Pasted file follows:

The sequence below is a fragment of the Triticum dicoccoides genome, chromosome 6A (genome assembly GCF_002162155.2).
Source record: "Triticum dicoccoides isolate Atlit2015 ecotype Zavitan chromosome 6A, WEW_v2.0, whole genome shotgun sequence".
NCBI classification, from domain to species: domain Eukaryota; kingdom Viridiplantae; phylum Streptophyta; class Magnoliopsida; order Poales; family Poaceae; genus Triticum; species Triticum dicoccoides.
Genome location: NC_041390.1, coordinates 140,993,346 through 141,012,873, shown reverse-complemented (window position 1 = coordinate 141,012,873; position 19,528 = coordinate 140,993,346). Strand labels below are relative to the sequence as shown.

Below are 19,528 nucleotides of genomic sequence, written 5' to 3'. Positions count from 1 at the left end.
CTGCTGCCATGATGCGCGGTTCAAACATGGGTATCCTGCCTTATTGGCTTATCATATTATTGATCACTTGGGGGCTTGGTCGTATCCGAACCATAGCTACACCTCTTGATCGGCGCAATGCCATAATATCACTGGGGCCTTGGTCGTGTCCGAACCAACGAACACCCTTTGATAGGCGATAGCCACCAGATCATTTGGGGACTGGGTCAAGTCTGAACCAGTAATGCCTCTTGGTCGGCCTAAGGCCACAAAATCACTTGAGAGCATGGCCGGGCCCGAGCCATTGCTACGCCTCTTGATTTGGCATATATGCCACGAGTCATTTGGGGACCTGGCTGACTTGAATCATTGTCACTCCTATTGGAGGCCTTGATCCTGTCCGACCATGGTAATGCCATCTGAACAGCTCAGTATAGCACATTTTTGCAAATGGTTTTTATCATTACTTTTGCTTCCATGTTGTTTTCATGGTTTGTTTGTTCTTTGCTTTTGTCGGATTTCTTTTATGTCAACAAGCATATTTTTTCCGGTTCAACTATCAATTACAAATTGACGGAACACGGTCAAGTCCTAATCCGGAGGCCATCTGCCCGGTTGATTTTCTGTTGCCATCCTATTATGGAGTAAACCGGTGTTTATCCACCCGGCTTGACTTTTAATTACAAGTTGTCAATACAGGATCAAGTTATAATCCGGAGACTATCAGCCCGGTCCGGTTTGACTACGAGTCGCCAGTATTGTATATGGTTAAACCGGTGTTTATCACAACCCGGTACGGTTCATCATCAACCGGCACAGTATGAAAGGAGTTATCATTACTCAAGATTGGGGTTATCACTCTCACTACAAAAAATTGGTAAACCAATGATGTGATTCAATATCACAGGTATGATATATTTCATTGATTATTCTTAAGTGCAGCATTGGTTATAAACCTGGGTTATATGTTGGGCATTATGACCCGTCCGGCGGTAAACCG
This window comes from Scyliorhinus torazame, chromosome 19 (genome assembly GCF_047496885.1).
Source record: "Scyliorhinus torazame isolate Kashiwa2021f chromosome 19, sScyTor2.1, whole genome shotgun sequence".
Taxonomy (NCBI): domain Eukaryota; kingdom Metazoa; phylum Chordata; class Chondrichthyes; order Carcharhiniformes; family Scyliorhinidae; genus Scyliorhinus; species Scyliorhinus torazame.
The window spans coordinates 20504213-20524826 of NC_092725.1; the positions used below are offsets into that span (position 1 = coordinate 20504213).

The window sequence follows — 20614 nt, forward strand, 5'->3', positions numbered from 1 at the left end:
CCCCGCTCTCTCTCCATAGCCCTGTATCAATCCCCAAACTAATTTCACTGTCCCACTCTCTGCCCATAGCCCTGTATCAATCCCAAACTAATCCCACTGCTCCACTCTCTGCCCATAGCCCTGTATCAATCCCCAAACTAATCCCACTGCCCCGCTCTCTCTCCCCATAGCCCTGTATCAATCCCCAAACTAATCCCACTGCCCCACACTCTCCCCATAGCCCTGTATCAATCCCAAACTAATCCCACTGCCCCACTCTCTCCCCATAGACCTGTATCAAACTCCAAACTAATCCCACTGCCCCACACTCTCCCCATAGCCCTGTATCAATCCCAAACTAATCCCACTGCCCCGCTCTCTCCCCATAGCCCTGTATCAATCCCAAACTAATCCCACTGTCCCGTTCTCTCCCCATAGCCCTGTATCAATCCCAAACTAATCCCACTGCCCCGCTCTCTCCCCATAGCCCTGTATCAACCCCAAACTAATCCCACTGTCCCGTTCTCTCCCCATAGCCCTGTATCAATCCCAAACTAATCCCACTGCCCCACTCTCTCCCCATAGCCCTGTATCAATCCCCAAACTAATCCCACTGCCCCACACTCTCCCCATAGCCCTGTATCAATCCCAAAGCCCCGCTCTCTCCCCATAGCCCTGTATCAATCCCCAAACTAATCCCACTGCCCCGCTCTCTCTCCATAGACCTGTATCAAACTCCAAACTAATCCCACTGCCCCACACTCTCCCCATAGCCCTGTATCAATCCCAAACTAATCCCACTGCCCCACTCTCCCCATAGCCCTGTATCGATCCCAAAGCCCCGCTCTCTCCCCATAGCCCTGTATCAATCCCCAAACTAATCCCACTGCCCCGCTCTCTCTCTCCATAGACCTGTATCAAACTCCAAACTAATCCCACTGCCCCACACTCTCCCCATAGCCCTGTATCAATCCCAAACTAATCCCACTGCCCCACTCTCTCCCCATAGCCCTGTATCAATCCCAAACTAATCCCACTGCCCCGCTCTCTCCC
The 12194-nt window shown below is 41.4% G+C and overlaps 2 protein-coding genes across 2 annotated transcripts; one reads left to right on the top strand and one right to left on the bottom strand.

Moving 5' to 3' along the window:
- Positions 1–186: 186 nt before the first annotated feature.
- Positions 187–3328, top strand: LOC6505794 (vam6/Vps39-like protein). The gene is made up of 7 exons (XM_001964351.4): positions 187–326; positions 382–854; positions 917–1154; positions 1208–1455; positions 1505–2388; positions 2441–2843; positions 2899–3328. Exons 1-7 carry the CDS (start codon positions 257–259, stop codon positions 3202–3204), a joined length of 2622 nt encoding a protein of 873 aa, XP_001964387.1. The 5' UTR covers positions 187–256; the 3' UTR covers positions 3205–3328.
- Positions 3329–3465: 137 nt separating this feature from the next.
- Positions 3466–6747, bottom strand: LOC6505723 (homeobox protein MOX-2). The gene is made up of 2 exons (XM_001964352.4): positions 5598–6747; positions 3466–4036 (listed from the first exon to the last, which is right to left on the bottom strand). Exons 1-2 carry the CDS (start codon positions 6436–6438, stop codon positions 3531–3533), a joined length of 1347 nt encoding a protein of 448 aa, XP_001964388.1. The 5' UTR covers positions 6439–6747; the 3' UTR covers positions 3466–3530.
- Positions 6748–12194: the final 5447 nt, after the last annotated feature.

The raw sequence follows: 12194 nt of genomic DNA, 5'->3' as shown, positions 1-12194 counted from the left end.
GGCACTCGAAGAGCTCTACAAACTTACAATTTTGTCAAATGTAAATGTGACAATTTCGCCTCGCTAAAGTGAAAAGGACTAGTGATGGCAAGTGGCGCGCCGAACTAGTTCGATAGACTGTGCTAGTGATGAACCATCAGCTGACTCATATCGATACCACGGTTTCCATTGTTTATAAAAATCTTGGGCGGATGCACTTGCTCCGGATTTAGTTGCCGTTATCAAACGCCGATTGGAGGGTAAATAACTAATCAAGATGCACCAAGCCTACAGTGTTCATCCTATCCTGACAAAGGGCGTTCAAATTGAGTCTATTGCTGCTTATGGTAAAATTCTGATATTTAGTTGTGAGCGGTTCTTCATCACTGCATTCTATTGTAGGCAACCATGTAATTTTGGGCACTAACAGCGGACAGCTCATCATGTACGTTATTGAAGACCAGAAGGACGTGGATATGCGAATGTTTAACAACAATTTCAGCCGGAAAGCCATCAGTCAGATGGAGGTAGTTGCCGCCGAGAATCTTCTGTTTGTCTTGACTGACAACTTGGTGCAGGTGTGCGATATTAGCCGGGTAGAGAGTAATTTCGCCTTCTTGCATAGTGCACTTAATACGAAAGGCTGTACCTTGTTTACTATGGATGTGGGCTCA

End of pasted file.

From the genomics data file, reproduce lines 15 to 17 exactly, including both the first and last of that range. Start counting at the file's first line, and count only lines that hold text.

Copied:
- Positions 1–186: 186 nt before the first annotated feature.
- Positions 187–3328, top strand: LOC6505794 (vam6/Vps39-like protein). The gene is made up of 7 exons (XM_001964351.4): positions 187–326; positions 382–854; positions 917–1154; positions 1208–1455; positions 1505–2388; positions 2441–2843; positions 2899–3328. Exons 1-7 carry the CDS (start codon positions 257–259, stop codon positions 3202–3204), a joined length of 2622 nt encoding a protein of 873 aa, XP_001964387.1. The 5' UTR covers positions 187–256; the 3' UTR covers positions 3205–3328.
- Positions 3329–3465: 137 nt separating this feature from the next.